Just as Matthews maintained his own wildly divergent ideas about where his football career was headed, he also differed with Capretta initially when it came to training. At USC during the Pete Carroll years, the Trojans tended toward the basics, relying heavily on Olympic lifting, squatting, and benching. "That's what worked to get me stronger and to get me where I was by the time I left USC," Matthews says, "so I wanted to just keep doing that to get ready for the NFL."
Capretta, accustomed to preparing veteran players for an NFL season's potential six-month grind, had something else in mind. "Instead of doing a ton of volume and always going heavy," he says, "we incorporated a lot more push-pull at a faster pace. Clay had never trained with machines before, and we do a lot of that. We varied things with him and came from some different angles instead of just doing six or eight sets of bench and squat."
"I saw some good results with it my rookie year," Matthews says, "and we've had a great relationship ever since."
For a kid from sun-baked Agoura Hills who spent five years at USC, life in Green Bay, WI-especially when the days are short and the ground turns to titanium is diametrically opposed to everything he grew up with. "You just have to forget how cold it is late in the season and do your job," says Matthews of the Lambeau Field experience. "You just want to win and get it over with."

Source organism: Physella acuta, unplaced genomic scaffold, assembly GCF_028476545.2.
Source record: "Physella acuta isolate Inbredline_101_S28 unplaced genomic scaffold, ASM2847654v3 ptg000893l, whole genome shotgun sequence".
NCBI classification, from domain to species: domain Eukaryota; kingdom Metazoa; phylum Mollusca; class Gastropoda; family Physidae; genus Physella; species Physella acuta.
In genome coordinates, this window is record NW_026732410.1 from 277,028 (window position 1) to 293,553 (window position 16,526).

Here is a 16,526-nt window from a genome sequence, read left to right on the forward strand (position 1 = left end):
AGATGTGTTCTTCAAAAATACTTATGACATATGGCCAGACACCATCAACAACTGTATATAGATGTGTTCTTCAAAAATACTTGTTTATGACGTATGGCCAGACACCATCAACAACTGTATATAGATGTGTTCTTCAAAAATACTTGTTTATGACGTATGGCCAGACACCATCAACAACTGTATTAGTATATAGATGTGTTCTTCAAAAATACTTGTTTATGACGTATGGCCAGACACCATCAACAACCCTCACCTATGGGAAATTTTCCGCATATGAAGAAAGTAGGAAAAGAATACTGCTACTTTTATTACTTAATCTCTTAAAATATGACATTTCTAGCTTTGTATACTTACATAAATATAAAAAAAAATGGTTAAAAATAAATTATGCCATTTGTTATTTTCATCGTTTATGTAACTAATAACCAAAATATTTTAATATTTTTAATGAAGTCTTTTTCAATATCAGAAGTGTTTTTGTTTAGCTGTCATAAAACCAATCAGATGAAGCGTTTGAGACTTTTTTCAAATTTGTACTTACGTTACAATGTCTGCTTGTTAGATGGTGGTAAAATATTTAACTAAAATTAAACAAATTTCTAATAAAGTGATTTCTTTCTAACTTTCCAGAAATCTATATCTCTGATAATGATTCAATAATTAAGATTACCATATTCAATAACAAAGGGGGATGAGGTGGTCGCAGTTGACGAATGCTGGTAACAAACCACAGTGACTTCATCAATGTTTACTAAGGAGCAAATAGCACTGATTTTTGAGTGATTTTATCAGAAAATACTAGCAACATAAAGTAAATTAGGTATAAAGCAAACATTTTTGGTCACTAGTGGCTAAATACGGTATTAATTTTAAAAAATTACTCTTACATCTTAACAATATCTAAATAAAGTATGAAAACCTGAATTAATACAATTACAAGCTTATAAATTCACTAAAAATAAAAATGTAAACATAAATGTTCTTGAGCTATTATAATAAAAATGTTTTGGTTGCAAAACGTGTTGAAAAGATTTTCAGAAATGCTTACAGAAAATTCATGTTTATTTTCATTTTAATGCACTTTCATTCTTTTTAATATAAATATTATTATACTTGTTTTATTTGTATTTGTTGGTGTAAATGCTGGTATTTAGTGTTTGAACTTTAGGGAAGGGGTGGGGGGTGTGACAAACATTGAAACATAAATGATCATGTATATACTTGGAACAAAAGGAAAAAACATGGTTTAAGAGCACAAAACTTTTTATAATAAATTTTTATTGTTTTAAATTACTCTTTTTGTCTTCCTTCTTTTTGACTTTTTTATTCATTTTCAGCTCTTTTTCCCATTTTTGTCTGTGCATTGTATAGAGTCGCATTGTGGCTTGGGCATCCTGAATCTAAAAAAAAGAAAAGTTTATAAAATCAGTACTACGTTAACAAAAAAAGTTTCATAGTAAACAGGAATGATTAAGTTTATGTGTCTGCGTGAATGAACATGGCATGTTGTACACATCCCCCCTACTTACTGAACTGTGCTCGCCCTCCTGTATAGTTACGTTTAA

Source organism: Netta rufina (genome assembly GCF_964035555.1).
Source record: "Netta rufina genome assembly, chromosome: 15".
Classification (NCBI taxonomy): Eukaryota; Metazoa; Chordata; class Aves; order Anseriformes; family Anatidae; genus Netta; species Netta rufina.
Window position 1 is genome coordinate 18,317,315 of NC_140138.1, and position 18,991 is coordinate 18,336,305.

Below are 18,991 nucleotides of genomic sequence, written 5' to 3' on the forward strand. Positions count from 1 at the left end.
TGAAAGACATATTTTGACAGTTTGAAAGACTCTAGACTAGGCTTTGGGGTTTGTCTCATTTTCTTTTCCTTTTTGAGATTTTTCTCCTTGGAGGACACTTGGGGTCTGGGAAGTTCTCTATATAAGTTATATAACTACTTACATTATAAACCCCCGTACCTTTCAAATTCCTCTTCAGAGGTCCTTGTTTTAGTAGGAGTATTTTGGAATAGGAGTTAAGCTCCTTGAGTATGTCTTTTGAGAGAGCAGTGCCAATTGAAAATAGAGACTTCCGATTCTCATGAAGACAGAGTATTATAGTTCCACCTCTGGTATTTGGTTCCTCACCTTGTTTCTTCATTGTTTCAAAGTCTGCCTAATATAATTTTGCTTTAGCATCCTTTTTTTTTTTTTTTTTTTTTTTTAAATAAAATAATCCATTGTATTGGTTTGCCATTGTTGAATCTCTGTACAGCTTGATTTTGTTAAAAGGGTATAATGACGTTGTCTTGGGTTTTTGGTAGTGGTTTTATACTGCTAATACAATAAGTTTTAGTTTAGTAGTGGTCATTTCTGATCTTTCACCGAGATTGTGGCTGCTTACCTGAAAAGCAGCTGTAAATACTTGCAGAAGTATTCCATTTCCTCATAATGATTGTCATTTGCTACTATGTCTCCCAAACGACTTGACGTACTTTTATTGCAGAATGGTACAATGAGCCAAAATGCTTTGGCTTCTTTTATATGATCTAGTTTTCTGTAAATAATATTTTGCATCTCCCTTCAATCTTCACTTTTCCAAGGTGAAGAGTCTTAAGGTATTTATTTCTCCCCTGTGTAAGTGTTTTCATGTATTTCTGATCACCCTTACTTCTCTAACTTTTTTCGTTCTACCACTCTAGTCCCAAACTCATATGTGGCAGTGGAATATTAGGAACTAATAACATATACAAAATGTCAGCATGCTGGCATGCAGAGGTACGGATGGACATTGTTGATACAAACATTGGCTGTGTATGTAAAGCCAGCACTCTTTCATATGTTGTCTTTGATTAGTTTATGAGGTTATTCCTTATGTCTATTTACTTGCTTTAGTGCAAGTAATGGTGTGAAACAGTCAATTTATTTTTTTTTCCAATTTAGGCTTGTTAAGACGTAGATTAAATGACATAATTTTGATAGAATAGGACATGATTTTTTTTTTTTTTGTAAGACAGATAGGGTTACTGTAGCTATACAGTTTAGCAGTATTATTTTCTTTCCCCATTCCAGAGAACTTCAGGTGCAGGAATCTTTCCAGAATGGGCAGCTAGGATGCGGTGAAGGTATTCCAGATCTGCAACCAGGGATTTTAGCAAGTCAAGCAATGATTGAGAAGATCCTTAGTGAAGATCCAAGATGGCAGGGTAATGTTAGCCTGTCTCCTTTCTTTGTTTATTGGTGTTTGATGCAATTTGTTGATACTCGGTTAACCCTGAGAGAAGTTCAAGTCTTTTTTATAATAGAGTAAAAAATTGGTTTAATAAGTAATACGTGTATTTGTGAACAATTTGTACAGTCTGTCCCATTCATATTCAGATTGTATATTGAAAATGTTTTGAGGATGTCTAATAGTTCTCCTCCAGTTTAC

No longer a walk-on scrapper, he's a card-carrying superstar and one of the league's top commodities. In defiance of logic that had him pegged as a smallschool linebacker, Matthews roamed L.A. this off-season sporting a Super Bowl ring and a reputation as the most valuable member of a championship defense. And there's much more to come.
"His star status is something he's not really into," Wegher says. "He's not gonna big-time you. No matter what he's doing or where he's making an appearance, he always gets his work in because he knows what's important. He hasn't changed at all. He's just a great, great kid."